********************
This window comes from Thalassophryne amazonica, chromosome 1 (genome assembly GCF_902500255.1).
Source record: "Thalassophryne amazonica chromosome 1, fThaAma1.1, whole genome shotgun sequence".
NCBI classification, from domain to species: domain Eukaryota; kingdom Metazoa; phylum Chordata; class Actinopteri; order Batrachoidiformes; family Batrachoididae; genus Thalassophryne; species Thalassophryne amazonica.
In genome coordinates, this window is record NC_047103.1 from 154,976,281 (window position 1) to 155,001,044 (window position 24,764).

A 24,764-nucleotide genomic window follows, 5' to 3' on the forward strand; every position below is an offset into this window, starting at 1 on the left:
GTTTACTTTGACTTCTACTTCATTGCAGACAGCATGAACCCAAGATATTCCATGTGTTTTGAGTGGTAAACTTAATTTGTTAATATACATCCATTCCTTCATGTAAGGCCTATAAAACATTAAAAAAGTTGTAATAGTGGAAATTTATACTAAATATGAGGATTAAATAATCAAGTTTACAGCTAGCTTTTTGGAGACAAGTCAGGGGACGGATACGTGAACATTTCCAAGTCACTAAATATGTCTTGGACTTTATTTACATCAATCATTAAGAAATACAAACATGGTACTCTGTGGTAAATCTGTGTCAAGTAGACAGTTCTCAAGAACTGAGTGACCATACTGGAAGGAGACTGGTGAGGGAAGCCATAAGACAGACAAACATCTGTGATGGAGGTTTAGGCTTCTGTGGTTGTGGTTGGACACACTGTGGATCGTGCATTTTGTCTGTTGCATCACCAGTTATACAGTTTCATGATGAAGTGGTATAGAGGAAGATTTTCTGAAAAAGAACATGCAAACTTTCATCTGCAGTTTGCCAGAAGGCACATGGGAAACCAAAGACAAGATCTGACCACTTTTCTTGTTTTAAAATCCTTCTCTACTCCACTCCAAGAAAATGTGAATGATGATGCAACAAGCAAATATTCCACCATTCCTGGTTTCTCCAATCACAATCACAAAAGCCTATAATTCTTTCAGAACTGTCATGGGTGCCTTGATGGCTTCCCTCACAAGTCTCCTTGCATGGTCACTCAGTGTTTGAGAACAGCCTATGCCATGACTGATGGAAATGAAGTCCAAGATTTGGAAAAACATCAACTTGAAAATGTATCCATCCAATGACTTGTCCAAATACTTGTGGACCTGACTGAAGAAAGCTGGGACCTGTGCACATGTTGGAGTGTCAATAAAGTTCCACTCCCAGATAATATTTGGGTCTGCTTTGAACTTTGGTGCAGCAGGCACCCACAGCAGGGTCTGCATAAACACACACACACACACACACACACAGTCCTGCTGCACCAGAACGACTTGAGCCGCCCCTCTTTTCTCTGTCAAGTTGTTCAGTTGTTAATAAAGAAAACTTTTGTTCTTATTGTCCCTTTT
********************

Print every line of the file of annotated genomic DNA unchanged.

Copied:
This window comes from Thalassophryne amazonica, chromosome 1 (genome assembly GCF_902500255.1).
Source record: "Thalassophryne amazonica chromosome 1, fThaAma1.1, whole genome shotgun sequence".
NCBI classification, from domain to species: domain Eukaryota; kingdom Metazoa; phylum Chordata; class Actinopteri; order Batrachoidiformes; family Batrachoididae; genus Thalassophryne; species Thalassophryne amazonica.
In genome coordinates, this window is record NC_047103.1 from 154,976,281 (window position 1) to 155,001,044 (window position 24,764).

A 24,764-nucleotide genomic window follows, 5' to 3' on the forward strand; every position below is an offset into this window, starting at 1 on the left:
GTTTACTTTGACTTCTACTTCATTGCAGACAGCATGAACCCAAGATATTCCATGTGTTTTGAGTGGTAAACTTAATTTGTTAATATACATCCATTCCTTCATGTAAGGCCTATAAAACATTAAAAAAGTTGTAATAGTGGAAATTTATACTAAATATGAGGATTAAATAATCAAGTTTACAGCTAGCTTTTTGGAGACAAGTCAGGGGACGGATACGTGAACATTTCCAAGTCACTAAATATGTCTTGGACTTTATTTACATCAATCATTAAGAAATACAAACATGGTACTCTGTGGTAAATCTGTGTCAAGTAGACAGTTCTCAAGAACTGAGTGACCATACTGGAAGGAGACTGGTGAGGGAAGCCATAAGACAGACAAACATCTGTGATGGAGGTTTAGGCTTCTGTGGTTGTGGTTGGACACACTGTGGATCGTGCATTTTGTCTGTTGCATCACCAGTTATACAGTTTCATGATGAAGTGGTATAGAGGAAGATTTTCTGAAAAAGAACATGCAAACTTTCATCTGCAGTTTGCCAGAAGGCACATGGGAAACCAAAGACAAGATCTGACCACTTTTCTTGTTTTAAAATCCTTCTCTACTCCACTCCAAGAAAATGTGAATGATGATGCAACAAGCAAATATTCCACCATTCCTGGTTTCTCCAATCACAATCACAAAAGCCTATAATTCTTTCAGAACTGTCATGGGTGCCTTGATGGCTTCCCTCACAAGTCTCCTTGCATGGTCACTCAGTGTTTGAGAACAGCCTATGCCATGACTGATGGAAATGAAGTCCAAGATTTGGAAAAACATCAACTTGAAAATGTATCCATCCAATGACTTGTCCAAATACTTGTGGACCTGACTGAAGAAAGCTGGGACCTGTGCACATGTTGGAGTGTCAATAAAGTTCCACTCCCAGATAATATTTGGGTCTGCTTTGAACTTTGGTGCAGCAGGCACCCACAGCAGGGTCTGCATAAACACACACACACACACACACACACAGTCCTGCTGCACCAGAACGACTTGAGCCGCCCCTCTTTTCTCTGTCAAGTTGTTCAGTTGTTAATAAAGAAAACTTTTGTTCTTATTGTCCCTTTT